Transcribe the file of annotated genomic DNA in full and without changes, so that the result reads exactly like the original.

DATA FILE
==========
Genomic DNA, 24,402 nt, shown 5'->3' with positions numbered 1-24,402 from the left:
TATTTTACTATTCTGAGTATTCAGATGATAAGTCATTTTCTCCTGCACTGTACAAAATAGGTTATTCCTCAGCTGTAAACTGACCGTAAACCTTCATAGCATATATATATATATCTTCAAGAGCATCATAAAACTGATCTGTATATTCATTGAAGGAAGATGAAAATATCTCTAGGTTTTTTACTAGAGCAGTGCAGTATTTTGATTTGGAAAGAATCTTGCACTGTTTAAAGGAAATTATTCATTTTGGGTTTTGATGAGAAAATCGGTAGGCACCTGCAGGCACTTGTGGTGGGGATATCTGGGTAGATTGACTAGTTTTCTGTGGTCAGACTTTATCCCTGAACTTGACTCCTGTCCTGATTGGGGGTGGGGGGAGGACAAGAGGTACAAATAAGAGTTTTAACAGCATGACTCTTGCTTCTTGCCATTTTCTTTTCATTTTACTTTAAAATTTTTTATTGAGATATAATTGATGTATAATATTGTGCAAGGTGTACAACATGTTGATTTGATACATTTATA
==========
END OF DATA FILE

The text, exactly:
Genomic DNA, 24,402 nt, shown 5'->3' with positions numbered 1-24,402 from the left:
TATTTTACTATTCTGAGTATTCAGATGATAAGTCATTTTCTCCTGCACTGTACAAAATAGGTTATTCCTCAGCTGTAAACTGACCGTAAACCTTCATAGCATATATATATATATCTTCAAGAGCATCATAAAACTGATCTGTATATTCATTGAAGGAAGATGAAAATATCTCTAGGTTTTTTACTAGAGCAGTGCAGTATTTTGATTTGGAAAGAATCTTGCACTGTTTAAAGGAAATTATTCATTTTGGGTTTTGATGAGAAAATCGGTAGGCACCTGCAGGCACTTGTGGTGGGGATATCTGGGTAGATTGACTAGTTTTCTGTGGTCAGACTTTATCCCTGAACTTGACTCCTGTCCTGATTGGGGGTGGGGGGAGGACAAGAGGTACAAATAAGAGTTTTAACAGCATGACTCTTGCTTCTTGCCATTTTCTTTTCATTTTACTTTAAAATTTTTTATTGAGATATAATTGATGTATAATATTGTGCAAGGTGTACAACATGTTGATTTGATACATTTATA